The “Dad” of Teen Haven

With so much negativity and violence going on in the world, I thought it would be an opportune time to take a look at someone who is making a positive change. According to the results of this year’s Best of Lancaster survey, that person is …  JOSE JIMENEZ

“This is not a stepping stone to a greater thing. This is the greater thing.”
Jose Jimenez, Director of Teen Haven


Jose Jimenez arrived in Lancaster when he was 8-years old. His mother and father were transplants from Massachusetts. On their second day in Lancaster, Jose’s father was arrested and incarcerated on drug charges. Jose and his mother were now homeless and turned to the Water Street Mission; Jose, then a third grader, found solace in the Mission’s youth center. “I grew up here at the youth center. It was an influential part of my life through my childhood and teenage years,” says Jose, who recently celebrated his 35th birthday.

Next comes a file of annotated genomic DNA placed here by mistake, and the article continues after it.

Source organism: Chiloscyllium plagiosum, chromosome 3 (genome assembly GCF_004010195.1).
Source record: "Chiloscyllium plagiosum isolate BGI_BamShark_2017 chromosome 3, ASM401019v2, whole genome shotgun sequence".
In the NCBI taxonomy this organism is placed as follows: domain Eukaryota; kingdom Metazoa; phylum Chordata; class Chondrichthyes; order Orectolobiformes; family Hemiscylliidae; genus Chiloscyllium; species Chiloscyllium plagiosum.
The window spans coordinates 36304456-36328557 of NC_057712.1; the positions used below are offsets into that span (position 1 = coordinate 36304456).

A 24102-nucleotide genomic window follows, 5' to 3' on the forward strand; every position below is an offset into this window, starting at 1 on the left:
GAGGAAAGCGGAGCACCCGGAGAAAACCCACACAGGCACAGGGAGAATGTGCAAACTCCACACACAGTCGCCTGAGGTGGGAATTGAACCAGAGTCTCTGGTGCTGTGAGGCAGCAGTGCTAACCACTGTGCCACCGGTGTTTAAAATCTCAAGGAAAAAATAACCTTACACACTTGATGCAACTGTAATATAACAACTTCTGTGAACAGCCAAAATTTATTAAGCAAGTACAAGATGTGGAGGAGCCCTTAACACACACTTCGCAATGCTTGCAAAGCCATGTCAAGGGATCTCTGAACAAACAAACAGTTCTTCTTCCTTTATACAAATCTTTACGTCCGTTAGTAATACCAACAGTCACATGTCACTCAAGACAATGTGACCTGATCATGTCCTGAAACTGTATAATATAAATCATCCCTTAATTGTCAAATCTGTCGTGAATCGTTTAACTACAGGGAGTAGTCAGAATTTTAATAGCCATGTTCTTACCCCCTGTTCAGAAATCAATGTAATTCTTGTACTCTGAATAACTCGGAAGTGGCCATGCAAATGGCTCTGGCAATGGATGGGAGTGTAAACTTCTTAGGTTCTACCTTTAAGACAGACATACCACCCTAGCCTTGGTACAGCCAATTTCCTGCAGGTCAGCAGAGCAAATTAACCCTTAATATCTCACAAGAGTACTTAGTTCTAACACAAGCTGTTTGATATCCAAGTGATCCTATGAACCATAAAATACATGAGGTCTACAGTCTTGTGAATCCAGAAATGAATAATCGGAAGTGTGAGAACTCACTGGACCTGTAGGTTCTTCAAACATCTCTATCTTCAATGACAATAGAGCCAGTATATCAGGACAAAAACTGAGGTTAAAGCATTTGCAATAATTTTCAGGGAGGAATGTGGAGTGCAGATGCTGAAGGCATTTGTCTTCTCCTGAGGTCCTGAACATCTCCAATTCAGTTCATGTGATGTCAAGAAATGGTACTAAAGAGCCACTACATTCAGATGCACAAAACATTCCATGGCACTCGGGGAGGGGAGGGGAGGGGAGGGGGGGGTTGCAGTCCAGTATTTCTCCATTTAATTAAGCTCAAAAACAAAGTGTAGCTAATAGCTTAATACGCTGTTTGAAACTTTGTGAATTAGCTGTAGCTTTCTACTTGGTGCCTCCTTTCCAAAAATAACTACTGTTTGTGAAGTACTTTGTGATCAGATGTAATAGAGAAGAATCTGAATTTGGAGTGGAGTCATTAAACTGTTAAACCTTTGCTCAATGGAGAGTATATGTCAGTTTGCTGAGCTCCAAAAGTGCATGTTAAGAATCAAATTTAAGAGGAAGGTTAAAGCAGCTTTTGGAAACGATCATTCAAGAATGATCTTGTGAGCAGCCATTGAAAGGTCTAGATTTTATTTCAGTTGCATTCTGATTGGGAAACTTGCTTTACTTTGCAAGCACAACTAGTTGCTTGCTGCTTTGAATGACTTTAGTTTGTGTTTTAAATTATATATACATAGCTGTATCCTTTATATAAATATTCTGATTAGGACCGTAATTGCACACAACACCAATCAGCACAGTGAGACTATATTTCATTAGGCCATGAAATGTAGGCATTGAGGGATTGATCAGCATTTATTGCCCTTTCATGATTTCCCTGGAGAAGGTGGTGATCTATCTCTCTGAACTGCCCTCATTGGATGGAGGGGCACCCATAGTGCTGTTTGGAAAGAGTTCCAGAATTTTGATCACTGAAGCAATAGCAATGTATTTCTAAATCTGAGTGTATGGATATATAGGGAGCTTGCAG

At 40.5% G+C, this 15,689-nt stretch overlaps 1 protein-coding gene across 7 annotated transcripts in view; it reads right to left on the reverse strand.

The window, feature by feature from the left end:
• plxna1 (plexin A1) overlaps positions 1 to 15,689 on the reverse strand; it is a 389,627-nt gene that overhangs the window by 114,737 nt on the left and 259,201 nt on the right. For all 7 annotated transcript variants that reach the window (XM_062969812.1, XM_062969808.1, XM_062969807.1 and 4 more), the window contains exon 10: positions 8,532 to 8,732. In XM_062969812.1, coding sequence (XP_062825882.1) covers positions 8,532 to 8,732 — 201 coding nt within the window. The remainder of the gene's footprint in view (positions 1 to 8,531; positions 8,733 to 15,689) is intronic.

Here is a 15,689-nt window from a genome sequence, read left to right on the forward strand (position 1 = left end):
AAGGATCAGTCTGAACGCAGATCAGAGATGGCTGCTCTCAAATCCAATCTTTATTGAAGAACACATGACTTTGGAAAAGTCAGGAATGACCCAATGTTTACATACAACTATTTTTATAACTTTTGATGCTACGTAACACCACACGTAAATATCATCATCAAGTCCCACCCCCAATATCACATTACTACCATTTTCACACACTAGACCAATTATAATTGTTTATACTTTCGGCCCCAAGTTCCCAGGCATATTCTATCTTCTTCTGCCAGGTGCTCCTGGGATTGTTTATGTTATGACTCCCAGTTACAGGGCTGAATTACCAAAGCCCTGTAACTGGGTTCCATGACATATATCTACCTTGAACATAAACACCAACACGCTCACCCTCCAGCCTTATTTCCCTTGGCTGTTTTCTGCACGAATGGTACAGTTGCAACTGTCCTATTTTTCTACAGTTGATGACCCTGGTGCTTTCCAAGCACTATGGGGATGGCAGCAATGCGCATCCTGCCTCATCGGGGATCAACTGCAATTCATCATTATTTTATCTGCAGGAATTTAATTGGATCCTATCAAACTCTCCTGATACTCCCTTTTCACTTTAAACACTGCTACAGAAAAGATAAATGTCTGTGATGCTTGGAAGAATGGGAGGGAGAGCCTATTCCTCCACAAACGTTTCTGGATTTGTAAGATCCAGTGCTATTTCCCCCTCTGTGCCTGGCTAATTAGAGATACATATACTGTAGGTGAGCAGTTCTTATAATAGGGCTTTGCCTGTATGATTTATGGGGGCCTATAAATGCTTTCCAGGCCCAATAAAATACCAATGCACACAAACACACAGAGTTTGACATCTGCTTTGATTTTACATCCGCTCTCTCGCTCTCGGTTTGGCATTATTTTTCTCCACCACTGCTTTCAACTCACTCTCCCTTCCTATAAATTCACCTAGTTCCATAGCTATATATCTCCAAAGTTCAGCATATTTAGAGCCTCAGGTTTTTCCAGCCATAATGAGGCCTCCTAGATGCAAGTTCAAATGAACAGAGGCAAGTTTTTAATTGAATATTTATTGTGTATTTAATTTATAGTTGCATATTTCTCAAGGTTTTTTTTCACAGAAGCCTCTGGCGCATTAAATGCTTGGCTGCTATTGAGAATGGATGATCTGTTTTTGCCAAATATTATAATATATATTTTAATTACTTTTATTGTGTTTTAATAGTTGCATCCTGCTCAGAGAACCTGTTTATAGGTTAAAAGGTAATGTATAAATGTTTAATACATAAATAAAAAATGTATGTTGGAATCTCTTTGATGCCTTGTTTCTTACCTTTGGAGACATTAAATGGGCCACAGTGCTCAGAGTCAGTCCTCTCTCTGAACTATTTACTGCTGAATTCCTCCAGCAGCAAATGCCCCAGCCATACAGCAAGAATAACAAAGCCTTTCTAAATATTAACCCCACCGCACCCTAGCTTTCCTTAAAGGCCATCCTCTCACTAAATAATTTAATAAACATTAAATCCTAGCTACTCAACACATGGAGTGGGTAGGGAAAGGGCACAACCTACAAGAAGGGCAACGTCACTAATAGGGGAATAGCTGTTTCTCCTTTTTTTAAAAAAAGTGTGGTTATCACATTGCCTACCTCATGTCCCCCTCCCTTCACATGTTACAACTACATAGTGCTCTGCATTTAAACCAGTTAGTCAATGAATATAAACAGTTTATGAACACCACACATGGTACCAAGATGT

He considered Teen Haven his safe place. “This was home,” Jose says. “The youth center is home.”

His father bounced in and out of jail. In fifth grade and living in a house, Jose’s life was twisted again when a police raid turned up drugs. After six years in prison, his father returned for Jose’s junior year of high school, only to be sent back almost immediately for another five years.

Jose’s mentors from the Mission were the ones who congratulated him on getting his driver’s permit; they were the ones who attended his graduation. “One of those counselors was Jack Crowley. Today he’s the president of the Water Street Mission,” Jose notes.

After he graduated from McCaskey High School in 1999, Jose returned to the youth center for what he imagined would be his last time, but instead he was offered a summer job. Fifteen years later, Jose is now the director of Teen Haven, the Mission’s program for middle and high school students. “As a kid, I was able to see what adults did well and what they did not do well,” he explains. “I was definitely a hurting kid.”